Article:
Longtime United States Senator Roger Wicker joined The Gallo Show on Monday morning to discuss the ongoing effects of the coronavirus.
For Wicker, the key to the pandemic is testing.
“If we had adequate testing, the rest of us could go back to work,” Wicker said. “What we need is a major Manhattan project to manufacture over 300 million tests.”
Wicker’s goal is for factories across the nation to work together to produce enough tests so that every American citizen could be tested.
According to Wicker, the people who test positive will be quarantined, and the people who test negative can return to a working economy.
“But just think if we could all be tested and we could know that everybody in the office place or everybody on the floor of the workplace didn’t have the disease, then our economy would be back where it ought to be.”
The Stimulus Bill
On March 26, the Senate unanimously voted 96-0 in favor of a $2 trillion stimulus package.
“That 2.2 trillion-dollar price tag is astounding to most of us, but it is designed in a way to get our economy going again,” Wicker said. “The provisions are that most of this money will be paid back to the taxpayers with interest.”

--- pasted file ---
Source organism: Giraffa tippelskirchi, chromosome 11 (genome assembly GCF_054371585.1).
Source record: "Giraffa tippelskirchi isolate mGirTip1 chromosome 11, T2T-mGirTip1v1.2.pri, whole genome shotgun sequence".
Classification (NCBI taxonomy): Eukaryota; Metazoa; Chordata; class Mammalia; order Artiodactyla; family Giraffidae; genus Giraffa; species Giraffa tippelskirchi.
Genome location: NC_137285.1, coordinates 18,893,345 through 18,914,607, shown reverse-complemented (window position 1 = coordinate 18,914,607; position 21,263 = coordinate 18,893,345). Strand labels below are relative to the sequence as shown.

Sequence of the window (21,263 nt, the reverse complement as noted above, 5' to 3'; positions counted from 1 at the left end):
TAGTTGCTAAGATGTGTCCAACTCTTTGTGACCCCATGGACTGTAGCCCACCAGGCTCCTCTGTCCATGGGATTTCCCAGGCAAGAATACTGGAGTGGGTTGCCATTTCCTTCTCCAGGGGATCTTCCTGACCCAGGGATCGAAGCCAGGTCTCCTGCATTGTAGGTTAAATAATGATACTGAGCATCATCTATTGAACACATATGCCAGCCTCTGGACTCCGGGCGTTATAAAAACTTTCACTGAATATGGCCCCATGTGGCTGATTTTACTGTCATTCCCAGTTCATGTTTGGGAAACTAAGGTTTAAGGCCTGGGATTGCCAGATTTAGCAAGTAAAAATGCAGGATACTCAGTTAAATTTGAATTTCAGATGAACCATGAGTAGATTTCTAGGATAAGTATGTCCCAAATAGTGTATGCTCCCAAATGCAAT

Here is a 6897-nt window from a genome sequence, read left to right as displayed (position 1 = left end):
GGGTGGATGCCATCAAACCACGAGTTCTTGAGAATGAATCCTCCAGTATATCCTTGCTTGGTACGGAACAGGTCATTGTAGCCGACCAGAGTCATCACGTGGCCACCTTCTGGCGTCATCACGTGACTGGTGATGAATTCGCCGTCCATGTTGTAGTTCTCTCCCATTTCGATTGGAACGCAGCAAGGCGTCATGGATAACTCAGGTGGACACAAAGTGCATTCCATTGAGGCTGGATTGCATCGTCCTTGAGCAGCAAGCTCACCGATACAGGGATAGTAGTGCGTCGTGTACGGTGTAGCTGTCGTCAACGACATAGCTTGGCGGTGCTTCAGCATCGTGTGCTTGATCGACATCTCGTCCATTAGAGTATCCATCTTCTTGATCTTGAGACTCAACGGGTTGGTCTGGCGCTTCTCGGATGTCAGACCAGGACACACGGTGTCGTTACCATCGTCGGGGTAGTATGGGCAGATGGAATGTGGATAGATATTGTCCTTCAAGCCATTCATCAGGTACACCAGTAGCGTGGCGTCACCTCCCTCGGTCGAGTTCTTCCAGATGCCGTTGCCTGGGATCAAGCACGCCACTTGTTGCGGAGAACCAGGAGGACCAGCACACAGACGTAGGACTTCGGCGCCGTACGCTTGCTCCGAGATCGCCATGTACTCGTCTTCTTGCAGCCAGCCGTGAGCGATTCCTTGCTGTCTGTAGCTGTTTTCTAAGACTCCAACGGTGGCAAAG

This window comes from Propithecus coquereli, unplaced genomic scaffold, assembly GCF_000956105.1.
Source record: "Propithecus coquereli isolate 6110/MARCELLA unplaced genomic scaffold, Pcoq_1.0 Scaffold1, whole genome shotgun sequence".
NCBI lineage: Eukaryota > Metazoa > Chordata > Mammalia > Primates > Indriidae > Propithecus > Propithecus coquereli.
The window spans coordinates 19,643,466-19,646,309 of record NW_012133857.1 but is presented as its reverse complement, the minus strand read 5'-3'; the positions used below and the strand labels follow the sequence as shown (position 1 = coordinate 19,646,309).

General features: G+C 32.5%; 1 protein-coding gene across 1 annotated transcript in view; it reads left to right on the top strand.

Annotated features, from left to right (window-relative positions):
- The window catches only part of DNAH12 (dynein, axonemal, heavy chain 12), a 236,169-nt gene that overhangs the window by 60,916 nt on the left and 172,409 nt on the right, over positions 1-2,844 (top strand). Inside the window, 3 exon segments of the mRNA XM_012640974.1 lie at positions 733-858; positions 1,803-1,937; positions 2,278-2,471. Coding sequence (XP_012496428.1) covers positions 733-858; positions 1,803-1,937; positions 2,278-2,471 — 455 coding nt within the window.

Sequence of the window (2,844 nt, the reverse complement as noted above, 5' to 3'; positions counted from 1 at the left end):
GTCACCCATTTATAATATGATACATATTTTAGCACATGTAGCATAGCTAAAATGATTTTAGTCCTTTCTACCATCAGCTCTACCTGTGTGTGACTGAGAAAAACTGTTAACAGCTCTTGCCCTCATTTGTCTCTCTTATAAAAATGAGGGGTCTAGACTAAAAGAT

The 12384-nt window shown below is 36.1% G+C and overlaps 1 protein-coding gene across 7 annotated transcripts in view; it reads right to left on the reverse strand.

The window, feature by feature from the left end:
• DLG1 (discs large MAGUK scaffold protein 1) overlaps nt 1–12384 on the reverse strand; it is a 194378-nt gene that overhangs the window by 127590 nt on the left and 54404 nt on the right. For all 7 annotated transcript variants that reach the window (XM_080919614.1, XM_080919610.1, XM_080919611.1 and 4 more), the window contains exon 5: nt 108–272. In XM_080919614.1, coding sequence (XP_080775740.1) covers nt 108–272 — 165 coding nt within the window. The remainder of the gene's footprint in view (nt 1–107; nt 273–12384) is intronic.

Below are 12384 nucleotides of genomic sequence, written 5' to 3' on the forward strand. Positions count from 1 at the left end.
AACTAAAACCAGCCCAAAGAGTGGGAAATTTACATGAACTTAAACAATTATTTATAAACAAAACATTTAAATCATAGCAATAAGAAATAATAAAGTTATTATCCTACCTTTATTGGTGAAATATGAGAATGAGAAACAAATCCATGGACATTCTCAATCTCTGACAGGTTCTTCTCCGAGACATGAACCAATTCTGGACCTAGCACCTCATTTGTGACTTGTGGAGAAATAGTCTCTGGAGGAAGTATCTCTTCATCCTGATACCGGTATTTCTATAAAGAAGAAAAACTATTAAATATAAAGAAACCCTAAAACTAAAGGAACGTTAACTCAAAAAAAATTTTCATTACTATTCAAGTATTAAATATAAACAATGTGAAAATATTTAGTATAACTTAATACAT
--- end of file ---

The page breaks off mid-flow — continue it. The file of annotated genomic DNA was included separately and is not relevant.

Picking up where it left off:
The legislation includes nearly $350 billion for small businesses, $500 billion in loan funding for major industries, expanded unemployment benefits, and a one-item $1,200 payment to most Americans.
As of now, the country of Iran has over 60,500 positive cases, and many believe this virus could be the end of the Iranian regime.
Even before the outbreak, the regime was already struggling with internal contradictions. Now, the coronavirus could be the final nail in the coffin as Iranian religious officials tend to reject the use of modern medicine.
Over two dozen members of the Iranian Parliament have been reported to have the disease.
“That regime will eventually fall, and we need to be prepared to help the freedom-loving people of this Persian region,” Wicker said.
Earlier this week, Ingalls Shipbuilding in Pascagoula was awarded a $1.5 billion contract by the U.S. Navy.
The contract will go towards the construction of a San Antonio-class amphibious ship and is intended to help the company mitigate the destabilizing effects of the coronavirus outbreak on its workforce.
“At the end of the day, if you spend money on ships and United States highways and military aircraft…you have a huge, valuable asset that makes your country stronger,” Wicker said.